6. Got difficult things from your background that you need to discuss but that you don’t want them to put in your file? Here’s a secret: they won’t!
“If they have anything in their background that they don’t want to put in an application (family difficulties, mental health struggles) it’s sometimes easier to talk about that via text or a phone call with their admissions rep so that we have a better idea of what their situation has been.”
7. If the school isn’t a good fit, the admissions officer may still be able to help.
“Even if the student is not a good fit for my particular institution, I’m happy to help point them in a better direction. My knowledge and experience are there to help students figure things out.”
8. You don’t have to worry about not knowing everything!
“I think lots of students/families come into this process thinking they should already know what questions to ask. I find it much more helpful when they say “I’m so overwhelmed” or “I don’t know where to start” or even “Do you have a psychology program?” so that we have a stepping off point for the conversation. And that’s what it is…a CONVERSATION, not an INTERROGATION.”
9. Need Essay advice? What better place to get it than from the people who will be making your admissions decisions?
“A student wrote to me last week and said (I’m paraphrasing): I’m applying to a STEM major but I love languages, too. I want to study civil engineering and languages so I can work to improve infrastructure in developing countries. If I focus my essay on my love of languages, will that make me a weaker STEM applicant? In short, I told her that I’d love to read that essay and I admire her aspirations. I was so glad (and impressed) that she reached out.”
10. Admissions Officers can help you keep all of your deadlines straight.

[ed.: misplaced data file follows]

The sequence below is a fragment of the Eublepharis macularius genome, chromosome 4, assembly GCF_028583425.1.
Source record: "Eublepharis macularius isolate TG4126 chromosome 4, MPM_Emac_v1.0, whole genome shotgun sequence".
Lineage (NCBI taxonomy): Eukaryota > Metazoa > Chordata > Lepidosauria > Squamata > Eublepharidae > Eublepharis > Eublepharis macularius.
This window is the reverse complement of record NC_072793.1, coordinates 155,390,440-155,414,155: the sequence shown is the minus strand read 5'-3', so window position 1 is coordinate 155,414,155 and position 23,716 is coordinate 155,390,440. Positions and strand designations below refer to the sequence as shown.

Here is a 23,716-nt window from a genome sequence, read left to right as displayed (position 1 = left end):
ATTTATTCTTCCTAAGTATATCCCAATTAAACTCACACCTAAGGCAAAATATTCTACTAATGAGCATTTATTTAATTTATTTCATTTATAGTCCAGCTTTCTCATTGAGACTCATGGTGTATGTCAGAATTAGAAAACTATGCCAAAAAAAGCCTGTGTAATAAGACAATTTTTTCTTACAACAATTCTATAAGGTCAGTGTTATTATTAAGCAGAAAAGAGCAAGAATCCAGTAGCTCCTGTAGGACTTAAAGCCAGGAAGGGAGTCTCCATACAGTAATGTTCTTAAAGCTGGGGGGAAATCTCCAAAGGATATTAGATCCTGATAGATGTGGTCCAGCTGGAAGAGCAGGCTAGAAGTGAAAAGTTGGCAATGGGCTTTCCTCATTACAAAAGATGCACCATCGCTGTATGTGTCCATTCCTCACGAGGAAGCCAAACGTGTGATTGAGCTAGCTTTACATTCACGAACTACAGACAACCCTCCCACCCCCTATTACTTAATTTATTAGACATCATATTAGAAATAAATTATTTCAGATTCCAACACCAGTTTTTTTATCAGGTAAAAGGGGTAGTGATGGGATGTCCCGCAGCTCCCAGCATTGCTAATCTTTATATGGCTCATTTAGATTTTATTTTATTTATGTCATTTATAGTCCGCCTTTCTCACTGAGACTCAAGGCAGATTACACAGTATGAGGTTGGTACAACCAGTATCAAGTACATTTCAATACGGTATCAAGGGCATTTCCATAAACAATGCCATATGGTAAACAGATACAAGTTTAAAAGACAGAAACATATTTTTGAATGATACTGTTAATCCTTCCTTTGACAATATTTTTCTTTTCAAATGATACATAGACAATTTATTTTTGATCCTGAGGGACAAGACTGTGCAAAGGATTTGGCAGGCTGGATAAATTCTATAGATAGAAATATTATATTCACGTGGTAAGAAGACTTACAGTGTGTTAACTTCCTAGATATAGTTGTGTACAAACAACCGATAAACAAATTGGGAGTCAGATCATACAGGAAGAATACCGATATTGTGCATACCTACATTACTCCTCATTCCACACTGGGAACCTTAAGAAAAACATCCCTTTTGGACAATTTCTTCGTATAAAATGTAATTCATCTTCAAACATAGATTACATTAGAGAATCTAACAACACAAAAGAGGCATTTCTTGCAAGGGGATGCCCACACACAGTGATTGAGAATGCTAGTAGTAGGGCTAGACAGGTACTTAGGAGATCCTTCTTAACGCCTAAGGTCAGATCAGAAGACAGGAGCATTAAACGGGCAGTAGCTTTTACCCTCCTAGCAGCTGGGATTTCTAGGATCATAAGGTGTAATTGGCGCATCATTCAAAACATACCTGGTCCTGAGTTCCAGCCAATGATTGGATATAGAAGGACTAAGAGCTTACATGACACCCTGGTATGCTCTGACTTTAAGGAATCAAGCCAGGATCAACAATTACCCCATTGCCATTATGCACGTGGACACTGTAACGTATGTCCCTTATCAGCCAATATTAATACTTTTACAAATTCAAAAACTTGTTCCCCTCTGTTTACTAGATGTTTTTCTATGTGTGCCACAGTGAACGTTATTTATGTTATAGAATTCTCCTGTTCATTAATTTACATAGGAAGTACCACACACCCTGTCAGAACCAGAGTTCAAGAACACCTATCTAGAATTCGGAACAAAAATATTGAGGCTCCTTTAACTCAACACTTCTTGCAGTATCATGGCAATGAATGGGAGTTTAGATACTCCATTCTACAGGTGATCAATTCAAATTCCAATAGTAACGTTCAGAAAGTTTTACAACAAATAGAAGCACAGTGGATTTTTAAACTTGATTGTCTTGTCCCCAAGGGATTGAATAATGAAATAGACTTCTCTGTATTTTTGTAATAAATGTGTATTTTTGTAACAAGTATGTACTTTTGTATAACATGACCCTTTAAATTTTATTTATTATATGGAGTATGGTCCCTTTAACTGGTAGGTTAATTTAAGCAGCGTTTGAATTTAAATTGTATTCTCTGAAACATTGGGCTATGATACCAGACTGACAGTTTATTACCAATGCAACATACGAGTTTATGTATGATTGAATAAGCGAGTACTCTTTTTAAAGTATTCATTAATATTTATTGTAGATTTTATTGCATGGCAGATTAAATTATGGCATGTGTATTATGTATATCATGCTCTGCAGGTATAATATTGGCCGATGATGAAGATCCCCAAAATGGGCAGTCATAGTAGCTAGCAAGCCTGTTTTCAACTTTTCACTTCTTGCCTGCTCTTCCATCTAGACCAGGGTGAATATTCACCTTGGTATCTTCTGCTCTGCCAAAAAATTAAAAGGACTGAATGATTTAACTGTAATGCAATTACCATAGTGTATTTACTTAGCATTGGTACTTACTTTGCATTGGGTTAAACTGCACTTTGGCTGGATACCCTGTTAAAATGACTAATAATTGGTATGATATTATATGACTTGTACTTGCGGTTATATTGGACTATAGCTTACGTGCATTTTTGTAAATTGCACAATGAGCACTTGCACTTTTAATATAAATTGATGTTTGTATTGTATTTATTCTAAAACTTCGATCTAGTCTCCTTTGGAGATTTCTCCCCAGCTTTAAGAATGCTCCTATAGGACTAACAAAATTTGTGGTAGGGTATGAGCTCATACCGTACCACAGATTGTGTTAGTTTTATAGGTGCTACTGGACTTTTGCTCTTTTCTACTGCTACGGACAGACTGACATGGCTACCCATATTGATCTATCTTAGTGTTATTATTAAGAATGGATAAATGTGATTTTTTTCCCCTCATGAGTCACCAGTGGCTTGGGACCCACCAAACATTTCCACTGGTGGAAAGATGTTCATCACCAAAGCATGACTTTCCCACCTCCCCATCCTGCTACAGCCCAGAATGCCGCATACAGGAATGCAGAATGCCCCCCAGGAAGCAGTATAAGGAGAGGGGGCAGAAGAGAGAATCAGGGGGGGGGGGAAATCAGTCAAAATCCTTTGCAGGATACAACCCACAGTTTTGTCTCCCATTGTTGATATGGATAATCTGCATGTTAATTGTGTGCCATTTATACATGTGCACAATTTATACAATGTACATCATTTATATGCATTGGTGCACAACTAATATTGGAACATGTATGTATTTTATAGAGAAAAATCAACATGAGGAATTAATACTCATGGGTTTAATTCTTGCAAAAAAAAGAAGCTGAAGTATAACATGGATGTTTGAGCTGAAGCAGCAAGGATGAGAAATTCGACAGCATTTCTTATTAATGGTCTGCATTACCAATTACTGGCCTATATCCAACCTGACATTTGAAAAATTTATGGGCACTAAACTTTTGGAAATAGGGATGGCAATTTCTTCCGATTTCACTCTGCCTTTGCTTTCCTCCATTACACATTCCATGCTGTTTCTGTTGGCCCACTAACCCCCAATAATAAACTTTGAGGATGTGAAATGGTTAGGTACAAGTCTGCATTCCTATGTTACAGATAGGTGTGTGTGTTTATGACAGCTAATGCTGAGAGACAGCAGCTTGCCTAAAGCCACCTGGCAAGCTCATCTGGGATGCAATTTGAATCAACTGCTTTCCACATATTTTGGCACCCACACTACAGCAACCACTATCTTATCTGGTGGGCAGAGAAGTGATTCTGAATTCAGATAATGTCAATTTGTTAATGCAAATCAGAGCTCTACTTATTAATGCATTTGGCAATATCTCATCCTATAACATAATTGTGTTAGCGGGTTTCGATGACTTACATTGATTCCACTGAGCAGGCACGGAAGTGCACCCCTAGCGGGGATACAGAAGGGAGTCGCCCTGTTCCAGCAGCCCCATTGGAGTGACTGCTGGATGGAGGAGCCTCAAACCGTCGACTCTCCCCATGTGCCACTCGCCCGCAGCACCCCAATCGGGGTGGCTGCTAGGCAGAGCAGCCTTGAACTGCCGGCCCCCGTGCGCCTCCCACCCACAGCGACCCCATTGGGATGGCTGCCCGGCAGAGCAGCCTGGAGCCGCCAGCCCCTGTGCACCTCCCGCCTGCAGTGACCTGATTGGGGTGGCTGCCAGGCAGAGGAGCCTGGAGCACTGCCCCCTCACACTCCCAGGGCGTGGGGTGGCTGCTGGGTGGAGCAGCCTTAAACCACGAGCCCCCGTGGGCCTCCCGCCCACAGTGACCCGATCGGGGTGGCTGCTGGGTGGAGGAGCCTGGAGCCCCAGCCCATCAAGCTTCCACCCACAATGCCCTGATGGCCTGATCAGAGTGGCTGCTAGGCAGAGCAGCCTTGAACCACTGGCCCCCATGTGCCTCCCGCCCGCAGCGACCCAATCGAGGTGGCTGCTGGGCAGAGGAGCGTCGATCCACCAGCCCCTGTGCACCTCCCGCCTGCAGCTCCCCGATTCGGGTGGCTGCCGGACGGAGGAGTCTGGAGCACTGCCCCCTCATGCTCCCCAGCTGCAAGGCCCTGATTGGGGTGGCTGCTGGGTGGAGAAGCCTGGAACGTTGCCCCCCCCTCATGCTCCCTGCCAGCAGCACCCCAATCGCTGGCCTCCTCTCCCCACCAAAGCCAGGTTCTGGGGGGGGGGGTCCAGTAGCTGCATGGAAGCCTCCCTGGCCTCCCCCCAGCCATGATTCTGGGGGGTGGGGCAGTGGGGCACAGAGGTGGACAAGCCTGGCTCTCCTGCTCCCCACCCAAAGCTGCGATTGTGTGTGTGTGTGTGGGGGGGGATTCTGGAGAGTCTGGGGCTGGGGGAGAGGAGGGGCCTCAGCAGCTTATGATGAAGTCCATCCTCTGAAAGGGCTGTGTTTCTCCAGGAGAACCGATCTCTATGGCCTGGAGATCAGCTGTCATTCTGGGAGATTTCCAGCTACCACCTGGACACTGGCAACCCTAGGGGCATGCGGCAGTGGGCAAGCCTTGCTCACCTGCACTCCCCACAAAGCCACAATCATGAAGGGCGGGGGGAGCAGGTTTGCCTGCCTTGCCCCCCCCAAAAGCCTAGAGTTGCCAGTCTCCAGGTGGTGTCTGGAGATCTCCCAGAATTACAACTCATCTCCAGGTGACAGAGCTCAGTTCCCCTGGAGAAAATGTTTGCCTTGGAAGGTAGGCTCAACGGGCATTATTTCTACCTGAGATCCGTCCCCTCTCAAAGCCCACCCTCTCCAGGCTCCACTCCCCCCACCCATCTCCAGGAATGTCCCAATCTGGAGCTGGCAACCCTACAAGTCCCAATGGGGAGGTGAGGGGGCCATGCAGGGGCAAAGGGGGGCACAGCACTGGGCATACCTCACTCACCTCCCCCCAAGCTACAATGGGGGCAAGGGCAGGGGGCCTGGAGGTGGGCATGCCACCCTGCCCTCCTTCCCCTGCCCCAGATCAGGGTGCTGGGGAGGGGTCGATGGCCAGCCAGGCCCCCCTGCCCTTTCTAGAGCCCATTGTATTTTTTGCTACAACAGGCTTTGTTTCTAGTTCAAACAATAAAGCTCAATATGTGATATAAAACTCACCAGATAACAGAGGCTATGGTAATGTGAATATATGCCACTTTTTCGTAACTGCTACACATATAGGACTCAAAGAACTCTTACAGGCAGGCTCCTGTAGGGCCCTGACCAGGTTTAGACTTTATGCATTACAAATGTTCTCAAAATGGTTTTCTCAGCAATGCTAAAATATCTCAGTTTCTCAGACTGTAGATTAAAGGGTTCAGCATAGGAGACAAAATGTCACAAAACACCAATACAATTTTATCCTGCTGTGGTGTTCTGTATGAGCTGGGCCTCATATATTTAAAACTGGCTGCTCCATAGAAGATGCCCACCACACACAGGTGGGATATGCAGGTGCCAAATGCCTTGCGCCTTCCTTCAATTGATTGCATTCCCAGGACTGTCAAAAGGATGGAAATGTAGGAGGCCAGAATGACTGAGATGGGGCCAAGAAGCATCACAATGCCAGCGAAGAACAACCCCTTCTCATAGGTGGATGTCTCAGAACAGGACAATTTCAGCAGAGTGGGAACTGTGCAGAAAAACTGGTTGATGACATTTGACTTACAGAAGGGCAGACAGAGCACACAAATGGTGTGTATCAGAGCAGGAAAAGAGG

“Realistic timelines/processes is one. You’d be so surprised at how many times I’ve heard students literally pull a deadline out of thin air that doesn’t exist, and then stress themselves out to meet said deadline.”
11. If you’re a parent who’s feeling overwhelmed, there’s hope to be found:
“Also, we can be helpful in putting parents at ease. My dad had 2 sayings back in the day about raising children that I’ve lived by and shared with parents: “parents don’t know anything until kids are adults” — meaning kids don’t value what their parents instill in them until they are adults and understand their perspective, and “sometimes they need to hear it from someone else”— I think both of those exist in our admissions space as well. The school counselor can give an entire rundown, be spot on, and the parent is still going to be skeptical, question it and want to verify it through admissions.”
12. They actually WANT to talk to you, AND they can put you in touch with current students, so you can know what it’s actually like to go to school there:
“We love hearing from students! Also we can connect them with other offices and resources on campus. We can have one on one meetings or we can connect them with students and/or faculty members. This helps now especially since visiting campus is more difficult and often not possible.”
All of these things are pretty great.
There is something students should keep in mind before reaching out:
“Timing is key. Admissions reps have super hectic schedules sometimes, so if you want to maximize your chances for getting the best help they can give, pay attention to what month you’re reaching out.”
”I can give a full hour long phone call in July or November, but NEVER in May.”
“Timing is a huge factor for me. I am desperately working to get my Fall 2020 students all set still, but am already receiving inquiries about Fall 2021. I appreciate a proactive applicant, but I have to prioritize in different ways depending upon the enrollment cycle. This may not be everyone’s situation, but I can give a full hour long phone call in July or November, but never in May. I know this doesn’t provide a constructive action but it’s something I wish applicants could take into consideration.”
If you could ask your admissions officers anything, what else would you want to know? Comment below or on the Facebook post.